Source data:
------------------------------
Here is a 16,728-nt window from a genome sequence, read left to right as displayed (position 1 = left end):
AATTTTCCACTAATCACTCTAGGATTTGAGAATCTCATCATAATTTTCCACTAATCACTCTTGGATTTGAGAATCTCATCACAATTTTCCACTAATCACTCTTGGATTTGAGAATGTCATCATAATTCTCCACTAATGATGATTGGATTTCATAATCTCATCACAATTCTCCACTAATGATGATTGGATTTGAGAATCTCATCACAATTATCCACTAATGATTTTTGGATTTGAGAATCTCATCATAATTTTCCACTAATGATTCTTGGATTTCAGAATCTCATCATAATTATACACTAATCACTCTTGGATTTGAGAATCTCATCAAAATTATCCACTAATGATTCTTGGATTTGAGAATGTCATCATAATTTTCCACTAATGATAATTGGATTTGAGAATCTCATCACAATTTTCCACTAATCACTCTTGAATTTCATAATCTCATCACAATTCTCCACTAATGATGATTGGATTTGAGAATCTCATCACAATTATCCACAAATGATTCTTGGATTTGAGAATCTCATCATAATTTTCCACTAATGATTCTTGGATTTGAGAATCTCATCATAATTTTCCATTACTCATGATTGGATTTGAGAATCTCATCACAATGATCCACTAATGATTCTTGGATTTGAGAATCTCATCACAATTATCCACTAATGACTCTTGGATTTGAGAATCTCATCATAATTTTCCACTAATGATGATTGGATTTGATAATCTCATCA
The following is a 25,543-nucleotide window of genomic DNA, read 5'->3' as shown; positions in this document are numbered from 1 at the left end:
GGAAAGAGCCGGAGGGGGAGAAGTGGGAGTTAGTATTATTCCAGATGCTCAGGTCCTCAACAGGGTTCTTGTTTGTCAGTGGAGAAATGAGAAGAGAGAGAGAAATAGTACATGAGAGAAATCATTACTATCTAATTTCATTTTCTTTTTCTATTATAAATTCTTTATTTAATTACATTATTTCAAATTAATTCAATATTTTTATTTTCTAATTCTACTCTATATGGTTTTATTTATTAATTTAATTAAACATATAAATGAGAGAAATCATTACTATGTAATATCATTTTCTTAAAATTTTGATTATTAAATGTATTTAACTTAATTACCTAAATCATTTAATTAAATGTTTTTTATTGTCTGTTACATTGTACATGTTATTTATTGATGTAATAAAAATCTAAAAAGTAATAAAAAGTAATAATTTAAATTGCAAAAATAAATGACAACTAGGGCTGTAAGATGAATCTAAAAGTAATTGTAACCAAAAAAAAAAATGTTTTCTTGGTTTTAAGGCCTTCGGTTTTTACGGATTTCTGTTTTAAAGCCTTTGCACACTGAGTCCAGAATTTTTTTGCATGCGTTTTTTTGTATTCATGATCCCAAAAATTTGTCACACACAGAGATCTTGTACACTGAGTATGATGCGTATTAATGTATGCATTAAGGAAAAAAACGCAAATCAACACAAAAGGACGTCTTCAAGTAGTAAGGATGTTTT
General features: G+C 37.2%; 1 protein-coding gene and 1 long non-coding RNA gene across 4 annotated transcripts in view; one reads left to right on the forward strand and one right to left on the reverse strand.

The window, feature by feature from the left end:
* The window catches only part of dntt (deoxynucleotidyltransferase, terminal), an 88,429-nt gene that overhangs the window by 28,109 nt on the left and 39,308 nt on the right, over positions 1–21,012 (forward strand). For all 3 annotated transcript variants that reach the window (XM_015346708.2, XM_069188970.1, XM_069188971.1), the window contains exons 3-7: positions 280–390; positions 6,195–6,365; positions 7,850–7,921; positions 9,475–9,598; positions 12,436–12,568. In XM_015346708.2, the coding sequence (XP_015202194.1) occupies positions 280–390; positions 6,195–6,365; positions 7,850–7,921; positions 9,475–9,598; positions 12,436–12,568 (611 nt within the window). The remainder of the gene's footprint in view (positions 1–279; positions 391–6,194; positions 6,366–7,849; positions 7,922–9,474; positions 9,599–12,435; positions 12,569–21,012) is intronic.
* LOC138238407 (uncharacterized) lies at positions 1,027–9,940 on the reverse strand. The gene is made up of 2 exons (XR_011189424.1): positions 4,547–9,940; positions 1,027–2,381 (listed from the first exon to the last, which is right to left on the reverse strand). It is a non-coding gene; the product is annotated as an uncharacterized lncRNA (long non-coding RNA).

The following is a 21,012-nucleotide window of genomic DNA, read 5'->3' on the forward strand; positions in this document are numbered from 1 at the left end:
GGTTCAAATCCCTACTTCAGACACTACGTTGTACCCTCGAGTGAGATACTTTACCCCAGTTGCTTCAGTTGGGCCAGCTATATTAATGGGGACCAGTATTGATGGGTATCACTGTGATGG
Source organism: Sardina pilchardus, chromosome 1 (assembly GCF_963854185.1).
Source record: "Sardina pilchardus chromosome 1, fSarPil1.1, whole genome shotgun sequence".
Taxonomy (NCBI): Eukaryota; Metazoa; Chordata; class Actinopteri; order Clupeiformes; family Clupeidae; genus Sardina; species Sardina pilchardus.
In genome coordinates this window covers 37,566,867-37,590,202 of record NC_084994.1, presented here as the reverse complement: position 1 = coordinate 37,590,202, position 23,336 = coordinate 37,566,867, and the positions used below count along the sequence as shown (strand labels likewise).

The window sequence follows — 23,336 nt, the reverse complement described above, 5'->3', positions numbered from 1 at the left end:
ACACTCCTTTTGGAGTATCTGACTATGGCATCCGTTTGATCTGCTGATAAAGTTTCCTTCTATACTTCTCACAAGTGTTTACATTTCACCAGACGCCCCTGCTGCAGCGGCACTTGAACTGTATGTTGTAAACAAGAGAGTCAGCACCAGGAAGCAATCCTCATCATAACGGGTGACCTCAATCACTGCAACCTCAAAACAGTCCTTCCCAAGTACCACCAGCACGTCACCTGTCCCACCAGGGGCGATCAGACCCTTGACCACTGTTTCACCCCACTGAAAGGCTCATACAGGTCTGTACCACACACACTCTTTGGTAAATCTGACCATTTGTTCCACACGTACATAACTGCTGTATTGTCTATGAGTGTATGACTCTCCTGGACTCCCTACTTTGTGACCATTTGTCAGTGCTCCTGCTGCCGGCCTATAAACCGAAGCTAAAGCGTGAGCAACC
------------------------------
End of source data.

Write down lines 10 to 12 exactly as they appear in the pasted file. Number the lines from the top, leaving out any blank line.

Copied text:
GGTTCAAATCCCTACTTCAGACACTACGTTGTACCCTCGAGTGAGATACTTTACCCCAGTTGCTTCAGTTGGGCCAGCTATATTAATGGGGACCAGTATTGATGGGTATCACTGTGATGG
Source organism: Sardina pilchardus, chromosome 1 (assembly GCF_963854185.1).
Source record: "Sardina pilchardus chromosome 1, fSarPil1.1, whole genome shotgun sequence".